Career center offers advice on finding job early

By Tilly Finley

Spring semester is nearing the end, and many students on campus are feeling pressure to make summer plans, including finding internships or jobs.

Many places on campus are designed to offer help for those feelings of anxiety. The UK Stuckert Career Center, located at 408 Rose St., has had several successful programs in the past for connecting students with employers and internships.

The Career Center gives students and alumni advice on many issues such as choosing a major, exploring career options and internships, determining skills, developing a resume and practicing interviewing skills.

Some students do not know the best way to contact future employers, especially those who are not locally based.

Jenna Cook, a merchandising junior, is applying for her first internship this year and said she has been forced to look out-of-state.

“It is hard for me because there is not a lot to offer for merchandising in Kentucky,” Cook said. “When I apply on the east and west coast, I don’t get to speak face-to-face.”

The career center works with students like Cook and tries to connect students to out-of-town employers by hosting job fairs, said Azetta Williams, assistant director of the center.

“Our most effective services for students include career fairs, receptions, and on-campus interviews,” Williams said. “You never want to discount networking. Do everything. Never just go to a fair or submit a resume. Follow up, seal the deal and show true interest.”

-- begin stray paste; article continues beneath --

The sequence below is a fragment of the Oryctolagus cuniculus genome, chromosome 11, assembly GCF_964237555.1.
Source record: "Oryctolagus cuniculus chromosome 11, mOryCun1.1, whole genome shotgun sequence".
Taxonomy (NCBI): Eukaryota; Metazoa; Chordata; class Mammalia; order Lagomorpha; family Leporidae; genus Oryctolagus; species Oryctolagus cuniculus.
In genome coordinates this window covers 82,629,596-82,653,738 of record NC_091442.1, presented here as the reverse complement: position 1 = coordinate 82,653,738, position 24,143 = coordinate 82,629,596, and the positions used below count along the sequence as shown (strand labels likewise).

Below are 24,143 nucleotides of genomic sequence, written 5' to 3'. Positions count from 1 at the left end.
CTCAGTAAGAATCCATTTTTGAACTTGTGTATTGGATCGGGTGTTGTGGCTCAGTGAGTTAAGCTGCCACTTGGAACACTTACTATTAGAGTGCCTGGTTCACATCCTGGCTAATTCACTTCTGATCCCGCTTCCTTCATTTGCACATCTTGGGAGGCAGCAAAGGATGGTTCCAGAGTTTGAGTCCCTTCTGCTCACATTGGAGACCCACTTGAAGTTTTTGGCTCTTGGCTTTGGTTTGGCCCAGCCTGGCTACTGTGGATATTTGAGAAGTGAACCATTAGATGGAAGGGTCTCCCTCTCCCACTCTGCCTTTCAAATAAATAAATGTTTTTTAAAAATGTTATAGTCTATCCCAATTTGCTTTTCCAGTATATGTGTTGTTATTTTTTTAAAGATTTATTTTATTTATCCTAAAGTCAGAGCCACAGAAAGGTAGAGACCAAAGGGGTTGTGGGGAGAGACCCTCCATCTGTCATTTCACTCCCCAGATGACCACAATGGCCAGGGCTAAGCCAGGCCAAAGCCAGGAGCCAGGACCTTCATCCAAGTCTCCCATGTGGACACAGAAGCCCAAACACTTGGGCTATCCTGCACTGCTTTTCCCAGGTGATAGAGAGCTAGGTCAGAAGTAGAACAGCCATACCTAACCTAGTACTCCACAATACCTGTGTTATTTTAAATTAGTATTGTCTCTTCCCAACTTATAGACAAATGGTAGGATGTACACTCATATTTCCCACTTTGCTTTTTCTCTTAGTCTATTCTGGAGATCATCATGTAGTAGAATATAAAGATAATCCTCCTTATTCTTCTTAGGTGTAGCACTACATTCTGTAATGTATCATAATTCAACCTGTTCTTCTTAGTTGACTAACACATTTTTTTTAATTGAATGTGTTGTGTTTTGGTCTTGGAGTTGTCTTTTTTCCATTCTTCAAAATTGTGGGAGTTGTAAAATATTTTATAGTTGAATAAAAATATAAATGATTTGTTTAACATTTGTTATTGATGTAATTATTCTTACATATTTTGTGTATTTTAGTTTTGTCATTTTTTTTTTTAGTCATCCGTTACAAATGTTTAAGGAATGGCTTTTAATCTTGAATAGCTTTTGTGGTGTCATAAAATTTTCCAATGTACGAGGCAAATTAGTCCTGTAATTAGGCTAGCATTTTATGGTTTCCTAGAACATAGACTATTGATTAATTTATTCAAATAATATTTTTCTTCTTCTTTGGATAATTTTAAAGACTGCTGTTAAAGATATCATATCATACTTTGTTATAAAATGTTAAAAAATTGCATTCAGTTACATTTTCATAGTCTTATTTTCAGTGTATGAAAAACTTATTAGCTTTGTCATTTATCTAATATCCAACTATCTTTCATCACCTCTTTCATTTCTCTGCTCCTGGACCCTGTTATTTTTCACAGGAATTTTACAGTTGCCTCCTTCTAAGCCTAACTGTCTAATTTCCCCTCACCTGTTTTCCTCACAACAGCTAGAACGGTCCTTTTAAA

After talking to hundreds of students during her time at the center, Williams said the hardest thing about the process is students often sell themselves short and do not realize their full potential.

“Some things are only taught from experience in a work place, and many students are not bringing these skills to the table when they apply for a job,” Williams said.

The career center program, Wildcat Career Link, gives students access to more than 1,000 online job postings, but it is important to put a face with the name on your resumes, said Ashley Clark, an adviser in the College of Communications.

“Show them you are willing to do more than double-click,” Clark said. “Talk to faces, and stay off-line as much as possible.”

Students should know their strengths, interests and values long before they try to find their first job, Williams said.

“Just being aware of what you want to do and where you want to do it can be a huge weight off of your shoulders,” Williams said. “The earlier students start this process, the better. This is not a junior, senior thing.”